The survey was conducted on women between the ages of 18 and 40 years and is funded by the Department of Bio Technology (DBT), Government of India.
A total of 464 women enrolled from Delhi and Kashmir between 2015 and 2018. Women who consumed meat (203) were selected from Kashmir, while those who were vegetarian (261) were from Delhi. This included women who were healthy as well as those suffering from polycystic ovarian syndrome (PCOS).
A total of 144 women were suffering from PCOS and 320 were healthy. They were divided on the bases of their dietary preferences — vegetarianism and non-vegetarianism. The findings have left researchers bewildered.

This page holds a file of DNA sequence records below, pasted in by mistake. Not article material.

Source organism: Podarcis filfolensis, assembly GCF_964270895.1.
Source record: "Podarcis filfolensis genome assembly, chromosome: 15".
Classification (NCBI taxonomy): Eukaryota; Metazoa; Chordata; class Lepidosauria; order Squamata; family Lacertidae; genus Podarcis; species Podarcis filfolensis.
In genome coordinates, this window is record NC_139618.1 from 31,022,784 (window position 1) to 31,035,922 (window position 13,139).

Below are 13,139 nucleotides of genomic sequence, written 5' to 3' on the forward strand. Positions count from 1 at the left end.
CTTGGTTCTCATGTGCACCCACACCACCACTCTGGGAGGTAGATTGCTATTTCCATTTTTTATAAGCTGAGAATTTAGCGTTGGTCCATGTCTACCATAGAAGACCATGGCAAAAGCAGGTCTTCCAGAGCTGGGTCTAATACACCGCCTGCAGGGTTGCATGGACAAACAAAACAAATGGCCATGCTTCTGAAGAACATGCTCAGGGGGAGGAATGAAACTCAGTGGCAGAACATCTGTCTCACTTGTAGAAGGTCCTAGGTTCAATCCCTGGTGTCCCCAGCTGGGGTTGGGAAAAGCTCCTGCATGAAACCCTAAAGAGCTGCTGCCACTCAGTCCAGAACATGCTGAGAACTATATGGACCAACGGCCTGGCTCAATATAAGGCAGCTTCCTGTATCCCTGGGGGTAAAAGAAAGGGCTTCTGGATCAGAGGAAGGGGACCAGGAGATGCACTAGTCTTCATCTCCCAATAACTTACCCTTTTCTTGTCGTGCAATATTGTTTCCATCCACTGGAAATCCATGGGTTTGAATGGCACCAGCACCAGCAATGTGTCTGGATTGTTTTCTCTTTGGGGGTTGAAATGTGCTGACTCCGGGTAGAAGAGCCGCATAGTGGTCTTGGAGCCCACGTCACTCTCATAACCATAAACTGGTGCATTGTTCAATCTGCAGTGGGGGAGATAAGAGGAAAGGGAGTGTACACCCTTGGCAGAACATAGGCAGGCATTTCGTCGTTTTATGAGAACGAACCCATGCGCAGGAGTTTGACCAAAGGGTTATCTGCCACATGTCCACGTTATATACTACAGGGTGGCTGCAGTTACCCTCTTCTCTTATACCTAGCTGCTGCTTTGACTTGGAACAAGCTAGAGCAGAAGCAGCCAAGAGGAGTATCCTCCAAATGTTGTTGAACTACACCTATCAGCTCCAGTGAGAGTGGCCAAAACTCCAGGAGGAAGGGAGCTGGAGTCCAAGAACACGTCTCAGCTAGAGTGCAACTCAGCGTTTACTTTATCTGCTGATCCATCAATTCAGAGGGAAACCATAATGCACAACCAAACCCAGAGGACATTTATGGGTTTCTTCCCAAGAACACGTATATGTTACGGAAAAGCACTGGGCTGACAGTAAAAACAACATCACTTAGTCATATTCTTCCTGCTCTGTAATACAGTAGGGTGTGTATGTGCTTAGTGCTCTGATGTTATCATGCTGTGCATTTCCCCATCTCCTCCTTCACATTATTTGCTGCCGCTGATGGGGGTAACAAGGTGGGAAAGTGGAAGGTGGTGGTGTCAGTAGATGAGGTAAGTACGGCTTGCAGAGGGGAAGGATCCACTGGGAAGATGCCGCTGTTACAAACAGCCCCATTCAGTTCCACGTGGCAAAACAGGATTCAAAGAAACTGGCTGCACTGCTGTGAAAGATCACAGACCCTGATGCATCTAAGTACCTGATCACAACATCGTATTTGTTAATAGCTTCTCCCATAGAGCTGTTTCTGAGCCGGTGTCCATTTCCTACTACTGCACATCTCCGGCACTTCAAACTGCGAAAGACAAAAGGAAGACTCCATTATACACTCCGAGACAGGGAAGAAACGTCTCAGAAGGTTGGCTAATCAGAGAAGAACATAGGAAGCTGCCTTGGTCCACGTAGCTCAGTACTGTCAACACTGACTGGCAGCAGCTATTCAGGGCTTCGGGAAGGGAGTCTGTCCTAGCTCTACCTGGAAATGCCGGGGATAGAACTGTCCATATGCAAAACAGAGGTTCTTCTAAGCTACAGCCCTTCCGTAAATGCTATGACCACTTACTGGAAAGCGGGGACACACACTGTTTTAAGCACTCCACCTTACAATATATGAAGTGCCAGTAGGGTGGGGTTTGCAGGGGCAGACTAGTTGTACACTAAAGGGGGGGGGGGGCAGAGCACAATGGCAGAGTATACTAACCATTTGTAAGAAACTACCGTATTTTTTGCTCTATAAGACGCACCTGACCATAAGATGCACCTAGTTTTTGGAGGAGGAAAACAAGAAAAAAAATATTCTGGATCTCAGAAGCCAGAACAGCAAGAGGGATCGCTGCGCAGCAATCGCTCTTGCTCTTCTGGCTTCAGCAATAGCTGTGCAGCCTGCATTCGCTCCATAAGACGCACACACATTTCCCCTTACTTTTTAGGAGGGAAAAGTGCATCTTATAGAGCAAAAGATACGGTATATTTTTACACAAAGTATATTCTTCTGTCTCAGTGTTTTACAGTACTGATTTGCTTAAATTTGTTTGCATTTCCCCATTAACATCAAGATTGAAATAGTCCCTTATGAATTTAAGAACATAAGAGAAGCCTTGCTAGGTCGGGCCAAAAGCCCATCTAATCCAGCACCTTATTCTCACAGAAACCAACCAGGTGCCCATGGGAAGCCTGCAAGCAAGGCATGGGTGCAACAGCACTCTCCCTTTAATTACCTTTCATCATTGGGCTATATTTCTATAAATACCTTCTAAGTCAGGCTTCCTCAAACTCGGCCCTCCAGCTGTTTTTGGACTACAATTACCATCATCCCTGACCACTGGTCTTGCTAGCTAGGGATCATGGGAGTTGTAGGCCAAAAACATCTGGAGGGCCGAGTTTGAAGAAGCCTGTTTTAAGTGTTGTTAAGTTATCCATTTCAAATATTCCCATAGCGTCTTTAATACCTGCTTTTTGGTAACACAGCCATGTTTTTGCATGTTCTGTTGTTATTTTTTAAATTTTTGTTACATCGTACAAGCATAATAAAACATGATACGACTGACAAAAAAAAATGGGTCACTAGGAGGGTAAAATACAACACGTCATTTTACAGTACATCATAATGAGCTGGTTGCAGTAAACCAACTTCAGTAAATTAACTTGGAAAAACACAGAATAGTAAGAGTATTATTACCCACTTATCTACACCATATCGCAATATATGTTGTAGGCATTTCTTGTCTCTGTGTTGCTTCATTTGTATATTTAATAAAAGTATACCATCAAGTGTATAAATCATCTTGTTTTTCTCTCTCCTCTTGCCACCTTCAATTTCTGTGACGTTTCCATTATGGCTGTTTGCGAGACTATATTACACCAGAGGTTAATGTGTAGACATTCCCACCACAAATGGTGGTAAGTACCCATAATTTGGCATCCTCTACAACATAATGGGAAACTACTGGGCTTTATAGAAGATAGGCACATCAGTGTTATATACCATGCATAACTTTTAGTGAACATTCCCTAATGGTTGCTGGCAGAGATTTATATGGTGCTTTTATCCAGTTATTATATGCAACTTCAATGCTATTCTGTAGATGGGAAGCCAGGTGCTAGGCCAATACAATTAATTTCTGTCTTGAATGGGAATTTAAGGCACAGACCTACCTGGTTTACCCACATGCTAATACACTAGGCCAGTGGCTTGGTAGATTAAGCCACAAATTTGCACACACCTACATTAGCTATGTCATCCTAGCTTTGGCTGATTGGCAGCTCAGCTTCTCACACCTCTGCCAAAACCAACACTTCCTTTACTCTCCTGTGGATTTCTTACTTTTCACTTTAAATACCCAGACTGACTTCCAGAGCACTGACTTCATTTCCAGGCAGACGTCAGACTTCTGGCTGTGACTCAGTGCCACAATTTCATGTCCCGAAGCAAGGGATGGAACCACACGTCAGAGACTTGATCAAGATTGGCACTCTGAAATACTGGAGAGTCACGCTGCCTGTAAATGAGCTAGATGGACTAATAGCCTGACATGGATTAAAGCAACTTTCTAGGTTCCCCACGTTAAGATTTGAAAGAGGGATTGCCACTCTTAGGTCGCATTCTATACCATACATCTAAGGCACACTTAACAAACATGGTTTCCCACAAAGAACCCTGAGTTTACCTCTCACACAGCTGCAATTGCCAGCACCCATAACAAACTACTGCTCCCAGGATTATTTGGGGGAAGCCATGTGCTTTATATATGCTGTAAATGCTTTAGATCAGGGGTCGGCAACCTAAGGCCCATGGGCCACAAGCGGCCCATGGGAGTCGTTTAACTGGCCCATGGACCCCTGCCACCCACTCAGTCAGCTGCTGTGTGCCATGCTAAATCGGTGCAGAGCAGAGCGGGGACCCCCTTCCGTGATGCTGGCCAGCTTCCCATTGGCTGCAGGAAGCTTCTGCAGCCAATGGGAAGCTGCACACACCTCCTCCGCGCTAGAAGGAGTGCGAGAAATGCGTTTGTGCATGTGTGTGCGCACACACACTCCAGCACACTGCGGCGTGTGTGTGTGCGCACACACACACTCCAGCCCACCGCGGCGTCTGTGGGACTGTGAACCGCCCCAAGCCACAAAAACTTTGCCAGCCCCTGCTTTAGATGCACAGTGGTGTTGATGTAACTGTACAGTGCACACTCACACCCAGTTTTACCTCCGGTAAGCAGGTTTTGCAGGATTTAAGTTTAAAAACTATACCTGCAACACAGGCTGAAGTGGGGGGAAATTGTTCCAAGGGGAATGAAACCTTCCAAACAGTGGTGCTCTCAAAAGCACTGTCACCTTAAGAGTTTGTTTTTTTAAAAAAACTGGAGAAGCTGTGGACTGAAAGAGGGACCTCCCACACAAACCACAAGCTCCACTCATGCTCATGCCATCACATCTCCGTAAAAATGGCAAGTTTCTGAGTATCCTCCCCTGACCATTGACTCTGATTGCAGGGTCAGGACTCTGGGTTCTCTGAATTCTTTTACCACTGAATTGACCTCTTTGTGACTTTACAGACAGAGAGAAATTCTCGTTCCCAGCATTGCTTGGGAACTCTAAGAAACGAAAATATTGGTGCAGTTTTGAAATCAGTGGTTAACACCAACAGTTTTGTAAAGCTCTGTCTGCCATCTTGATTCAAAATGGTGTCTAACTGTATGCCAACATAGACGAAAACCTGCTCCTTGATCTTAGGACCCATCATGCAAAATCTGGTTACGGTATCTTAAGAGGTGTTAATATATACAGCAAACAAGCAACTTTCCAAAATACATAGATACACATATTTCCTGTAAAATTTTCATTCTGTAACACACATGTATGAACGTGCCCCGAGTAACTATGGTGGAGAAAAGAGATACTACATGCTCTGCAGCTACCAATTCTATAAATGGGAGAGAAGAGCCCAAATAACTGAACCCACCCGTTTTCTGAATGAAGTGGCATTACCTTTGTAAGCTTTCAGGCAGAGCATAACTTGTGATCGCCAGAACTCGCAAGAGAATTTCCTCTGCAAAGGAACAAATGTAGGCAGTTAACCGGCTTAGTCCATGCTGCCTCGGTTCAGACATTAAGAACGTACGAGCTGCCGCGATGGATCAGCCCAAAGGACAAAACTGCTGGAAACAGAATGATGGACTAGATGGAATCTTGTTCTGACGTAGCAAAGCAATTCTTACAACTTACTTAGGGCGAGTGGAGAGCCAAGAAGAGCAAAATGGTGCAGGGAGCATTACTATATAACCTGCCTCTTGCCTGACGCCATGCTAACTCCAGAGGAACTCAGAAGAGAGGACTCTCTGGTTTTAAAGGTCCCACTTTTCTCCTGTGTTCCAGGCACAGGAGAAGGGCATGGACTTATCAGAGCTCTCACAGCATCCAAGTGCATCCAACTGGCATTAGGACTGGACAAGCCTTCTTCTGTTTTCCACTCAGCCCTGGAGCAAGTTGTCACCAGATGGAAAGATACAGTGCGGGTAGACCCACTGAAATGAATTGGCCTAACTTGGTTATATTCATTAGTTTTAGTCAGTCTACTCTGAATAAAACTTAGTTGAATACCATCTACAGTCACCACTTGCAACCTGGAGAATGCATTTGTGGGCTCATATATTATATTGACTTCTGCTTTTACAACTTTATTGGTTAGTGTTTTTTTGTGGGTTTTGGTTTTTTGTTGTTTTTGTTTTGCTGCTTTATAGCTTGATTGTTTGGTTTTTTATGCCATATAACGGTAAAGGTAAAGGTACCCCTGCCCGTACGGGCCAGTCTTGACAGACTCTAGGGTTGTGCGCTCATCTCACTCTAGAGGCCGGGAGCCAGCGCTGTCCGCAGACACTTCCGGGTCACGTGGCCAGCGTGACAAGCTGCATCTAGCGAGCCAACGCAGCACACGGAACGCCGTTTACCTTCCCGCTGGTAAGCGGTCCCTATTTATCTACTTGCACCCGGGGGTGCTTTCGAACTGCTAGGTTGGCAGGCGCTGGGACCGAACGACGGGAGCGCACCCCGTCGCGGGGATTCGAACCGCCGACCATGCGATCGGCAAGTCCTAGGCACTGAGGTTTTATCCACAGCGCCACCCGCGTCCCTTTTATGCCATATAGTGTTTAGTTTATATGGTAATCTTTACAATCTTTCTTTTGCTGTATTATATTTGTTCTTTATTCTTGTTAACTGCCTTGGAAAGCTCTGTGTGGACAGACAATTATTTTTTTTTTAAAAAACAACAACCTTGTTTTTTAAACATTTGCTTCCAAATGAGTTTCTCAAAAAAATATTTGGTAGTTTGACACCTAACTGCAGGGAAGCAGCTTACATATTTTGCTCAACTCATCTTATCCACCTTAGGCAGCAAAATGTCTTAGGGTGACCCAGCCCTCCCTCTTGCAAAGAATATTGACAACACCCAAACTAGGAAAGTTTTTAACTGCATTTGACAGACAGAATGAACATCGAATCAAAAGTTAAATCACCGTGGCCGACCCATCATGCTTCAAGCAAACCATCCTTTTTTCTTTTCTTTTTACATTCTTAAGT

Results show that women from Kashmir who consumed up to five non-vegetarian meals a week were found to be at a lesser risk of these diseases irrespective of whether they were suffering from PCOS or were healthy, in comparison to women in Delhi who followed a vegetarian diet.
First described in 1935, PCOS causes irregular menstrual cycles, excessive body or facial hair and polycystic ovaries in women. PCOS increases the risk of having three types of cancer — ovarian, endometrial and breast.
All women underwent a detailed clinical assessment using a common proforma and methods of evaluation at both centres.
They were examined on the basis of their menstrual history, drug intake, 72-hour dietary recall, blood pressure, height, weight, lipid profile, liver function, kidney function and inflammatory marker (hs-CRP, TNF-a, IL-6, resistin, adiponectin). Higher TNF-a means increased risk of having the lifestyle disease, while adiponectin is considered to be the protective marker.